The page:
or Injiutlc. u wmili; warrant n\o in miming Ihs ala oi
the Court, If necessary, to a perfect execution of tho
decree of partition. Not only has there been a decree,
by consent, wittingly, and upon sutficlent consldoro
tlon entered, but that decree has been, In all substan
tial respects, actually carried out, the advantages on
tho one side received and enjoyed, and the dlsadvau
tageotiu tho other Buffered; and that very many years
before the commencement of this proceeding. If it ro
mains still unexecuted, It Is Only lu the technical ro,
snoot that while the equitable title has passed under
the decree, and the deeds, and agreement made In exe
cution of it, tho legal title has never jiusued from Us
original depositaries under tho will. Who wore
these depositaries: and is U true that
they ’ atm hold the legal UUo ?
Augustus Garrett, by bla will, required his executors
first to pay his debts, using for (hat purpose all the
Income from hlatstato; but bo added that he dldnot
wish sale to he made of his real estate, but that they
should “ borrow, ftpm time to time, sufficient money
to pay said debts, os fast as they became due,” He
thou continue*; 11 For tho purpose of enabling them
to borrow money so as to pay my debts, I do hereby
authorize them to pledge any personal property * *
and to mortgage any real property.” Tho eleventh
clause of the will, moreover, contains a provision em
powering tho executors, their heirs, executors, and ad
ministrators. to retain sufficient moneys to reimburse
themselves for cost and expenses, and that they shall
ho charged only for wilful neglect,- and for moneys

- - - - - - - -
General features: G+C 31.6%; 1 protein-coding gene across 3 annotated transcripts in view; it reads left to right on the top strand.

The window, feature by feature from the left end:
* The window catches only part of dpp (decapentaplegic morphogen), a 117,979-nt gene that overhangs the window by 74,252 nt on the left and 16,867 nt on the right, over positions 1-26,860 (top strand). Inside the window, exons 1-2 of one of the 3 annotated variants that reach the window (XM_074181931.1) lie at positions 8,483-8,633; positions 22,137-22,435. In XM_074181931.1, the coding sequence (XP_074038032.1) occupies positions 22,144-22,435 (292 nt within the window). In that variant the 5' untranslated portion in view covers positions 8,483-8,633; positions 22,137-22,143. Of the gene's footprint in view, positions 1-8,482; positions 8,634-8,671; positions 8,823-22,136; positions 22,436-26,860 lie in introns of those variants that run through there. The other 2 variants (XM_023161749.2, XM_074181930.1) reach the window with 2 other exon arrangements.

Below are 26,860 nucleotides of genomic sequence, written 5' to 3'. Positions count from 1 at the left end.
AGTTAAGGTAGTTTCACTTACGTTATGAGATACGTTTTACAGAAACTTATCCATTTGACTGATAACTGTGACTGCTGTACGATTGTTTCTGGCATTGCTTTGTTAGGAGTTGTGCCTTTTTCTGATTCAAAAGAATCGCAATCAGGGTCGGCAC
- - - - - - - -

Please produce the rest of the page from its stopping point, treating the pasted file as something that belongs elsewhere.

actually received by them respectively. From these
{’revisions, Ik appears that tho legal title was Intended
»y tbo testator to bo vested In his executors, subject to
tho trusts created by the will. That instrument was
drawn by oounsol skilled In tbo law, and If tho author
ity given tho executors to borrow money wore standing
alone, capable of being considered as a power merely,
not carrying the legal lute, tbo mention of the heirs or
(he executors is inconsistent with any view but (hat
tho legal title was Intended to bo vested In
them. Perhaps, however, Is It unnecessary to
argue tbo question, as tbo answers of the
defendants expressly admit that tbo legal title was
vested by thb will In the executors, and Ido not mi*
dorstand how. with the pleadings containing such an
admission, their counsel can maintain tho contrary.
Whether tholcgal UUo waa, or waa not, divested from
them, by tho deeds of May 29, la a fair question, and
the only one) os I conceive, that can be raised on tbo
point. To this question I now pass. To carry Into
effect tho partition ordered by the doorce In Chancery,
each of tho devlsoea of tho real estate, on tho 291h of
May, executed a quit claim deed of ibolr allotments
respectively. The original agreement for a division
had boon, that each should take and hold subject to
tho conditions and reversions of tho will, that Is, as wo
, have soon, to tho burdens of debts, and specific lega
cies. and annuities, tbo reversion io tho Grows, and to
tho limitation over to the children of Charles D. Flag
lor. In carrying tho division Into effect, by deeds, tbo
Crows .In their deed, released this reversionary right
to tho Flaglors, receiving from tbo latter, In tho deed